Europe South Asia Asia Pacific Americas Middle East Africa BBC Homepage World Service Education



Front Page

World

UK

UK Politics

Business

Sci/Tech

Health

Education

Sport

Entertainment

Talking Point

In Depth

On Air

Archive
Feedback
Low Graphics
Help

Friday, July 30, 1999 Published at 16:50 GMT 17:50 UK


UK Politics

Hall opens for 900th birthday celebration

The hall is the oldest part of the Palace of Westminster

Members of the public will be able to visit the oldest part of London's best known landmark.

Westminster Hall, which is the oldest building in the Palace of Westminster, will open to marks its 900th anniversary after being closed to the public for the last two decades.

An exhibition marking the anniversary is to be staged over two months during the summer recess.

During its 900-year history, it has witnessed the trials of Charles I and the Gunpowder Plot conspirators.

State trials

Sir Winston Churchill and King George VI are among the monarchs and statesmen who have lain in state there before their funerals.

The hall was built by King William II in 1099 as a venue for feasts and other entertaining.


[ image: Sir Winston Churchill lay in state in the hall]
Sir Winston Churchill lay in state in the hall
It also housed the royal council of bishops, nobles and ministers, which later became known as Parliament and was a forerunner of the House of Lords.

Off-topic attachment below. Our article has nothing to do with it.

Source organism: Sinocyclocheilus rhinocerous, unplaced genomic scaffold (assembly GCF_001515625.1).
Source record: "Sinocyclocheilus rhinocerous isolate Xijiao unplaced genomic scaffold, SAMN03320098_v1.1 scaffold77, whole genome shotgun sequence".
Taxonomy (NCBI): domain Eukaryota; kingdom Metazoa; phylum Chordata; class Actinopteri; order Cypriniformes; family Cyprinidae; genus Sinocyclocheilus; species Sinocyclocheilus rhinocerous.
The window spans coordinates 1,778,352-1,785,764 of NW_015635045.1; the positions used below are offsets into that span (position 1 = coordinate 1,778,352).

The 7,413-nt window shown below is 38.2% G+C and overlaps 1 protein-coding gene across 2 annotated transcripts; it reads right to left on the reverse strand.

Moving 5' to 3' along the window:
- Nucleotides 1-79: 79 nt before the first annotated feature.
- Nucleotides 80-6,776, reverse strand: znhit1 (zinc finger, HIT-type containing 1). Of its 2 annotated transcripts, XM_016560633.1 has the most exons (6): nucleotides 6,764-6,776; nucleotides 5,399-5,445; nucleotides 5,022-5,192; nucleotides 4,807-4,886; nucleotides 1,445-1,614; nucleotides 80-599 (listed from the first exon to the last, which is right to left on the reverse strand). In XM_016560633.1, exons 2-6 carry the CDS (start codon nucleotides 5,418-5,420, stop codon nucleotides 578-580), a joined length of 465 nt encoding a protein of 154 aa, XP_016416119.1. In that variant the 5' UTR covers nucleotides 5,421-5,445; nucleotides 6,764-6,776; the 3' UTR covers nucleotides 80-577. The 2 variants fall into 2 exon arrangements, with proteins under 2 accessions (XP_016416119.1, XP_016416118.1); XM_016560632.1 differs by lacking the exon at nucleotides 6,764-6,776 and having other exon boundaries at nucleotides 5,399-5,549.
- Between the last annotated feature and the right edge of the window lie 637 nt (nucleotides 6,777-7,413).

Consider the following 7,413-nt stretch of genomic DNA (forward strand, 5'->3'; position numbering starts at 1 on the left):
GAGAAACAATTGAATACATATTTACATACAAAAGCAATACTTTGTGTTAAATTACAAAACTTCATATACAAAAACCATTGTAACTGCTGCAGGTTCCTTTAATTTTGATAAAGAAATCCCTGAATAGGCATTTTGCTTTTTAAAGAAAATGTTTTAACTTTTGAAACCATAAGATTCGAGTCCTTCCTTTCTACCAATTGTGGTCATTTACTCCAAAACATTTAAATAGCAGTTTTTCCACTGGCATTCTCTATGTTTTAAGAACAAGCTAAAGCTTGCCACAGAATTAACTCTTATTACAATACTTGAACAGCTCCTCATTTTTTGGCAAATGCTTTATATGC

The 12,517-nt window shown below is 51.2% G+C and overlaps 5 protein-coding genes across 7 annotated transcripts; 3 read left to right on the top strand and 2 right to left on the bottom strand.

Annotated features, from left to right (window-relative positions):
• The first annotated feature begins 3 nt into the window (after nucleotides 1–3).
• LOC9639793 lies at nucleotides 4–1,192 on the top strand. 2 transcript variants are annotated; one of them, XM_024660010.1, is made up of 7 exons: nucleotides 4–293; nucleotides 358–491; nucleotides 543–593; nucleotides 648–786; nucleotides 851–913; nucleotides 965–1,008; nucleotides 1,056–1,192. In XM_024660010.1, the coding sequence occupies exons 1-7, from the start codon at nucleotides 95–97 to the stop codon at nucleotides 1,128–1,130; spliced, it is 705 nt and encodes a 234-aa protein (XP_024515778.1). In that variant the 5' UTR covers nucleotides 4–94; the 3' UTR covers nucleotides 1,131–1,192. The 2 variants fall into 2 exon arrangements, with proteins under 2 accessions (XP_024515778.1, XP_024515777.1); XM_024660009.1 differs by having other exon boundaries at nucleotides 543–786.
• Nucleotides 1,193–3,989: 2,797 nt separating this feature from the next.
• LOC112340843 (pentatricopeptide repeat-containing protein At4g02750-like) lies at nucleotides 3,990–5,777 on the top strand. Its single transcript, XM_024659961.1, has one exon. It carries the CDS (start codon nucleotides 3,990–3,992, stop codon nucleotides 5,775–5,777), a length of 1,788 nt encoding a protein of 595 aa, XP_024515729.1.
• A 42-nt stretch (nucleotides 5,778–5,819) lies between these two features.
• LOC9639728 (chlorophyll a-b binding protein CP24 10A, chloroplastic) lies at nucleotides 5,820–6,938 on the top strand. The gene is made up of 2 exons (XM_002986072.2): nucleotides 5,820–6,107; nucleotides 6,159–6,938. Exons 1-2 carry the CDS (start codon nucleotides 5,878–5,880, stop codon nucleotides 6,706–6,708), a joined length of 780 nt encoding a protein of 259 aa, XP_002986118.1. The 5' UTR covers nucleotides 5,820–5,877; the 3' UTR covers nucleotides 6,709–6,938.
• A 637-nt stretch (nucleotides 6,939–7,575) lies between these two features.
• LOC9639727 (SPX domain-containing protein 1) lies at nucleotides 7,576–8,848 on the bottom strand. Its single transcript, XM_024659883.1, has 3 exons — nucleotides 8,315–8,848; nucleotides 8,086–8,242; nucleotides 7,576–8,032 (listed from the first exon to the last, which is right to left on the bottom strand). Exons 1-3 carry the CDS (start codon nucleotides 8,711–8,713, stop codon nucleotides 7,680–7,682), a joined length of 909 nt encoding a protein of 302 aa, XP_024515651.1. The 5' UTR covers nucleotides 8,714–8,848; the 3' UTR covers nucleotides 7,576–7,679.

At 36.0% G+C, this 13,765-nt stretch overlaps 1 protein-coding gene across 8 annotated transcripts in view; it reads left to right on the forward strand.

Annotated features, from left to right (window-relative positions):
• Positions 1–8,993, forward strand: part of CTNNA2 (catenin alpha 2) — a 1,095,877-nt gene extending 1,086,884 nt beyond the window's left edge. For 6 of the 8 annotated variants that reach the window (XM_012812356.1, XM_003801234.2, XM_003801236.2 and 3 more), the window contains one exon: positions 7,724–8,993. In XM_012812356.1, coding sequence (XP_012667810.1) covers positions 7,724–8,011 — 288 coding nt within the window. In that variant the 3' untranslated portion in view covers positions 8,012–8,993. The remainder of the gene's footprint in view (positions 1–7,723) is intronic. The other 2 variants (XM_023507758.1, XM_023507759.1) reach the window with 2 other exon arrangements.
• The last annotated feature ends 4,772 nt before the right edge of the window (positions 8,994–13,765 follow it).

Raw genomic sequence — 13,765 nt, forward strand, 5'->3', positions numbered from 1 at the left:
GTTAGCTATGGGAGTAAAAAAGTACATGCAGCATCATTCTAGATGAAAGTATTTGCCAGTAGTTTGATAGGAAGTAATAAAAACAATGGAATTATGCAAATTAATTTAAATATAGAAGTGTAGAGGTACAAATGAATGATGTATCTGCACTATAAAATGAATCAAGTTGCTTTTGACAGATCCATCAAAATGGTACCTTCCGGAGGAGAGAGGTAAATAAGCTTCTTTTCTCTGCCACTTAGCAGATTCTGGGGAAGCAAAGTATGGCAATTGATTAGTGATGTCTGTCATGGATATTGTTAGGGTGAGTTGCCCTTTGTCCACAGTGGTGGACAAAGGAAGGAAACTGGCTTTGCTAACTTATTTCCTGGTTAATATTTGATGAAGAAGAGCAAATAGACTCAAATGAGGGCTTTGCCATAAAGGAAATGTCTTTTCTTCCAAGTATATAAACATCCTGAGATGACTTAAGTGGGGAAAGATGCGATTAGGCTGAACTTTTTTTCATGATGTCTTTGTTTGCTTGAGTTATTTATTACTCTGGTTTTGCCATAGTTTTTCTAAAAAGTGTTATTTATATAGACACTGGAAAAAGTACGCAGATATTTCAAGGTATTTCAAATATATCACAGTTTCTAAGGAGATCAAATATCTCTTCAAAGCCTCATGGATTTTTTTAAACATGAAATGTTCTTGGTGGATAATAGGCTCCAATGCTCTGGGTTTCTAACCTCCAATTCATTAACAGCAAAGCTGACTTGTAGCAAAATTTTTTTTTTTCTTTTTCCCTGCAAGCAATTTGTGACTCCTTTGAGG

Although Parliament has never met in the hall on a regular basis, the building helped make Westminster the administrative centre of England during the middle ages.

In later centuries, the hall housed the courts of law and was the location of the state trials of Sir Thomas More, Charles I, and the Gunpowder Plot conspirators.

The hall, which survived the fire of 1834 and the bombing of 1941, is now used for major public ceremonies such as in 1996 when President Nelson Mandela addressed both houses of Parliament.

Recess tours

There had been plans to open the line of route in the palace during the summer months when Parliament is in recess.

But a plan to charge visitors an entrance fee was voted against by MPs earlier this year

If the proposals had gone ahead, the Houses of Parliament would have been opened up to all members of the public for a £6.50 fee.

But MPs objected to the principle of visitors of having to pay to see the historic palace, despite the hundreds of thousands of pounds it would cost to provide tours.

The Commons administration committee had argued that the Palace of Westminster would become an instant tourist attraction and would simplify the current chaotic system where parties have to go through their MP and be taken round by a doorkeeper.

  • Westminster Hall will be open between 1400-1700 on Mondays to Fridays between 2 August to 24 September.



    Advanced options | Search tips




    Back to top | BBC News Home | BBC Homepage | ©


  • UK Politics Contents

    A-Z of Parliament
    Talking Politics
    Vote 2001

    Relevant Stories

    26 May 99†|†UK Politics
    MPs veto charges for Parliament tours





    Internet Links


    Parliament - Westminster Hall


    The BBC is not responsible for the content of external internet sites.




    In this section

    Livingstone hits back

    Catholic monarchy ban 'to continue'

    Hamilton 'would sell mother'

    Straw on trial over jury reform

    Blairs' surprise over baby

    Conceived by a spin doctor?

    Baby cynics question timing

    Blair in new attack on Livingstone

    Week in Westminster

    Chris Smith answers your questions

    Reid quits PR job

    Children take over the Assembly

    Two sword lengths

    Industry misses new trains target